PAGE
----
You said you wouldn’t, but you’ve jumped on board the running bandwagon. It’s everywhere right now, so it’s pretty hard not to get involved – everyone’s doing it, right? Whether you’re Week 1 or Week 10 into your new running regime, the advice here is the same – don’t get caught in the injury cycle before you reach your first 5km.

Taking the time to make yourself familiar with these common mistakes made by new runners will hopefully help you avoid being side-lined!

Mistake 1 – Too much, too soon
After the initial struggle with running, you will suddenly start feeling bursts of euphoria on completion of a run session, AKA – the ‘Runner’s High’. You feel satisfied, less anxious, relaxed and all is right in the world. Pretty soon you want to experience this feeling more and more, but don’t get sucked in!
  • Avoid it – Follow the plan Stan! Hopefully, you’re following the advice of a fellow runner or running coach (nudge, nudge) and they have provided you with a plan realistic to YOU. Do not divert from the plan! Doing too much, too soon will surely lead you down the path to injury. Ignore the seductive voice of the Runner’s High and stick with the program.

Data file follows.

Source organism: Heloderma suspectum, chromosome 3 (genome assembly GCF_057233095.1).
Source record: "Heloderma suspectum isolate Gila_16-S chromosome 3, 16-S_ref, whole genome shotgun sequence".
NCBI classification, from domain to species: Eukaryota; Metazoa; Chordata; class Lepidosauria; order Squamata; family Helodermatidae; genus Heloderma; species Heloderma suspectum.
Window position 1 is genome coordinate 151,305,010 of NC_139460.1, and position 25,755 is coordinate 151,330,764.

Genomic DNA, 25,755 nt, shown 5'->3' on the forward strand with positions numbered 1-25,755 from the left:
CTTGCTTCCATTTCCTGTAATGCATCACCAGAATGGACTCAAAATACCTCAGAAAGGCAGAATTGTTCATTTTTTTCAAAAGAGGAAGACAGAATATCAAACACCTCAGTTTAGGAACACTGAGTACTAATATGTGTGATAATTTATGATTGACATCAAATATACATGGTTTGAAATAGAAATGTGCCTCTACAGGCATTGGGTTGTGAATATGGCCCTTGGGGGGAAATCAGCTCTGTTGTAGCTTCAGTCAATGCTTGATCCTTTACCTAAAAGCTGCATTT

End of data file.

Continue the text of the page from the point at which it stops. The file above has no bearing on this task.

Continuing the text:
Mistake 2 – No rest for the wicked
I can hear you thinking “Enough with the Runner’s High already”, but it’s about to rear up its ugly head again. It’s also responsible for not allowing yourself to rest, and rest, you must! No rest means inadequate recovery, which you guessed it – leads to injury!
  • Avoid it – Take your rest days! It’s as simple as that. As I said, once you’re in the swing of things, your brain will say “NO” to resting, but you need to listen to the voice of experience here (i.e. me!) and tell your brain that you WILL rest. Rest allows your body to recover fully and be ready to face the roads or trails again another day.
Mistake 3 – If I ignore it, it will go away
The third big mistake new runners make is allowing a slight niggle to develop into something far worse, all the while still keeping up with their training demands in the hope it will disappear. It may well go away, but then again, it may not.
  • Avoid it – To avoid niggles in the first place, my advice is two-fold:
1. Get strong – Seek out a run-specific strength class or the advice of a physio to help you build strength in areas necessary for running.
2. Relieve your muscles – A regular remedial massage or dry needling will help release hard-working muscles as will getting friendly with a foam roller and in the case you do get a niggle, get it seen to ASAP by an expert, do not let it linger!

When you first start a new exercise regime (and after the initial shock to the body), it can become addictive. The rush of endorphins and the fabulous Runner’s High leave us wanting for more and more. Following the advice above will hopefully keep you running on the ‘injury free’ road.


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